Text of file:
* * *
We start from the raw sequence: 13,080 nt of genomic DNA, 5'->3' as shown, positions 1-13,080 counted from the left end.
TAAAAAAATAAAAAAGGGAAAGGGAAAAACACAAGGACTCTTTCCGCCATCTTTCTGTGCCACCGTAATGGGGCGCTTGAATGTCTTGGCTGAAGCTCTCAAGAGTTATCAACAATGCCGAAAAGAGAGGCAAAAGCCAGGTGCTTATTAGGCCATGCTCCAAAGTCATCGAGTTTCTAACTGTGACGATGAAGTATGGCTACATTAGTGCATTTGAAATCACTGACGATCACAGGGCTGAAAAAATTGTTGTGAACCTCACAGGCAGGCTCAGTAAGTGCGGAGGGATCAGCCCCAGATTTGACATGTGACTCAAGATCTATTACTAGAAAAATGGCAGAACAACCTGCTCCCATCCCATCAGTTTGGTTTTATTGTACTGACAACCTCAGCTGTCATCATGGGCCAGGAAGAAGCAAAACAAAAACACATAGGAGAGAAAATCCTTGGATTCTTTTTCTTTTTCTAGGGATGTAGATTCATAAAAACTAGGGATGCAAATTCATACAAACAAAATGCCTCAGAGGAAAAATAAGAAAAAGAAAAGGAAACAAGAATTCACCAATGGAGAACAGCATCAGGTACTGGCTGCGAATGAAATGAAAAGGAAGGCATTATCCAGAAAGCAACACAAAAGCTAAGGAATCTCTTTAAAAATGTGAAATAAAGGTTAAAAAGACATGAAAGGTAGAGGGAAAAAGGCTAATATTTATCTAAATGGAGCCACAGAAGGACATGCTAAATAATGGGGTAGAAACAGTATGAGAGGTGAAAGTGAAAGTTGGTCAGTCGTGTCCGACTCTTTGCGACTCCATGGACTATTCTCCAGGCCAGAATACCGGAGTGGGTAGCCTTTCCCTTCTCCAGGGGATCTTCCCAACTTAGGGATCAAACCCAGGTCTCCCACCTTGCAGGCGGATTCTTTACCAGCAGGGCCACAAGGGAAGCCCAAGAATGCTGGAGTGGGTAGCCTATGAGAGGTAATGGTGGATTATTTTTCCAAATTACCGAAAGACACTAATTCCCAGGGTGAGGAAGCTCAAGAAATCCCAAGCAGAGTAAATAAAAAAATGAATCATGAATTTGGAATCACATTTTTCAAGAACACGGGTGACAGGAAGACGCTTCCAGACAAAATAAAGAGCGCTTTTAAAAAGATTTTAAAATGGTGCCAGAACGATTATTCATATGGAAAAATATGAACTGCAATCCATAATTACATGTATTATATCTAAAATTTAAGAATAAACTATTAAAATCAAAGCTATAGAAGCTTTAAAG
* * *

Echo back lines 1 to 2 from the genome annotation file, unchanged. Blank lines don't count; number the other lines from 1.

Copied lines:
We start from the raw sequence: 13,080 nt of genomic DNA, 5'->3' as shown, positions 1-13,080 counted from the left end.
TAAAAAAATAAAAAAGGGAAAGGGAAAAACACAAGGACTCTTTCCGCCATCTTTCTGTGCCACCGTAATGGGGCGCTTGAATGTCTTGGCTGAAGCTCTCAAGAGTTATCAACAATGCCGAAAAGAGAGGCAAAAGCCAGGTGCTTATTAGGCCATGCTCCAAAGTCATCGAGTTTCTAACTGTGACGATGAAGTATGGCTACATTAGTGCATTTGAAATCACTGACGATCACAGGGCTGAAAAAATTGTTGTGAACCTCACAGGCAGGCTCAGTAAGTGCGGAGGGATCAGCCCCAGATTTGACATGTGACTCAAGATCTATTACTAGAAAAATGGCAGAACAACCTGCTCCCATCCCATCAGTTTGGTTTTATTGTACTGACAACCTCAGCTGTCATCATGGGCCAGGAAGAAGCAAAACAAAAACACATAGGAGAGAAAATCCTTGGATTCTTTTTCTTTTTCTAGGGATGTAGATTCATAAAAACTAGGGATGCAAATTCATACAAACAAAATGCCTCAGAGGAAAAATAAGAAAAAGAAAAGGAAACAAGAATTCACCAATGGAGAACAGCATCAGGTACTGGCTGCGAATGAAATGAAAAGGAAGGCATTATCCAGAAAGCAACACAAAAGCTAAGGAATCTCTTTAAAAATGTGAAATAAAGGTTAAAAAGACATGAAAGGTAGAGGGAAAAAGGCTAATATTTATCTAAATGGAGCCACAGAAGGACATGCTAAATAATGGGGTAGAAACAGTATGAGAGGTGAAAGTGAAAGTTGGTCAGTCGTGTCCGACTCTTTGCGACTCCATGGACTATTCTCCAGGCCAGAATACCGGAGTGGGTAGCCTTTCCCTTCTCCAGGGGATCTTCCCAACTTAGGGATCAAACCCAGGTCTCCCACCTTGCAGGCGGATTCTTTACCAGCAGGGCCACAAGGGAAGCCCAAGAATGCTGGAGTGGGTAGCCTATGAGAGGTAATGGTGGATTATTTTTCCAAATTACCGAAAGACACTAATTCCCAGGGTGAGGAAGCTCAAGAAATCCCAAGCAGAGTAAATAAAAAAATGAATCATGAATTTGGAATCACATTTTTCAAGAACACGGGTGACAGGAAGACGCTTCCAGACAAAATAAAGAGCGCTTTTAAAAAGATTTTAAAATGGTGCCAGAACGATTATTCATATGGAAAAATATGAACTGCAATCCATAATTACATGTATTATATCTAAAATTTAAGAATAAACTATTAAAATCAAAGCTATAGAAGCTTTAAAG